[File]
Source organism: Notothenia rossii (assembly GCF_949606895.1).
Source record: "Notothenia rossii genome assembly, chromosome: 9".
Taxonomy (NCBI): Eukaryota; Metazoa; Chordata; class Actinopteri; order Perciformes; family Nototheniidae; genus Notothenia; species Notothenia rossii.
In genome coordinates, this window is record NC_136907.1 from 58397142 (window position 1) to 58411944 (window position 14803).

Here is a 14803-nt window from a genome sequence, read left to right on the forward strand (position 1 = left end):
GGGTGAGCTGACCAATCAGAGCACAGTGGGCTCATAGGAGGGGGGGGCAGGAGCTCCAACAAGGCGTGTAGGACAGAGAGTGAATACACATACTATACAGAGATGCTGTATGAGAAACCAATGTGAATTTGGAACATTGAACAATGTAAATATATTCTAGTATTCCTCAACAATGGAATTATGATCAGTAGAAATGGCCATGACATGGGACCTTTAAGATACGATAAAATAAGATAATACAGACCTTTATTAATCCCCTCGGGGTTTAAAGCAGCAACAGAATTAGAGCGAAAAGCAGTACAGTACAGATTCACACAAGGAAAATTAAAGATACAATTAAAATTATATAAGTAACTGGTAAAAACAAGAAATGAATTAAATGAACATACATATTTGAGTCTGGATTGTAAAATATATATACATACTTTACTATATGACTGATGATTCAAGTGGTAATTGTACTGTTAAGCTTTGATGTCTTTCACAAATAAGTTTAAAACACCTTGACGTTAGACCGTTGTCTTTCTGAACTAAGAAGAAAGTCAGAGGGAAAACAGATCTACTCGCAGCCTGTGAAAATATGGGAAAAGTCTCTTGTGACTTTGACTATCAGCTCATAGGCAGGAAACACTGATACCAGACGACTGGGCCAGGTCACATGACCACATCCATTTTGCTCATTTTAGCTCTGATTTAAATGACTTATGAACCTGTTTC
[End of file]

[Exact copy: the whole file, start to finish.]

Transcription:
Source organism: Notothenia rossii (assembly GCF_949606895.1).
Source record: "Notothenia rossii genome assembly, chromosome: 9".
Taxonomy (NCBI): Eukaryota; Metazoa; Chordata; class Actinopteri; order Perciformes; family Nototheniidae; genus Notothenia; species Notothenia rossii.
In genome coordinates, this window is record NC_136907.1 from 58397142 (window position 1) to 58411944 (window position 14803).

Here is a 14803-nt window from a genome sequence, read left to right on the forward strand (position 1 = left end):
GGGTGAGCTGACCAATCAGAGCACAGTGGGCTCATAGGAGGGGGGGGCAGGAGCTCCAACAAGGCGTGTAGGACAGAGAGTGAATACACATACTATACAGAGATGCTGTATGAGAAACCAATGTGAATTTGGAACATTGAACAATGTAAATATATTCTAGTATTCCTCAACAATGGAATTATGATCAGTAGAAATGGCCATGACATGGGACCTTTAAGATACGATAAAATAAGATAATACAGACCTTTATTAATCCCCTCGGGGTTTAAAGCAGCAACAGAATTAGAGCGAAAAGCAGTACAGTACAGATTCACACAAGGAAAATTAAAGATACAATTAAAATTATATAAGTAACTGGTAAAAACAAGAAATGAATTAAATGAACATACATATTTGAGTCTGGATTGTAAAATATATATACATACTTTACTATATGACTGATGATTCAAGTGGTAATTGTACTGTTAAGCTTTGATGTCTTTCACAAATAAGTTTAAAACACCTTGACGTTAGACCGTTGTCTTTCTGAACTAAGAAGAAAGTCAGAGGGAAAACAGATCTACTCGCAGCCTGTGAAAATATGGGAAAAGTCTCTTGTGACTTTGACTATCAGCTCATAGGCAGGAAACACTGATACCAGACGACTGGGCCAGGTCACATGACCACATCCATTTTGCTCATTTTAGCTCTGATTTAAATGACTTATGAACCTGTTTC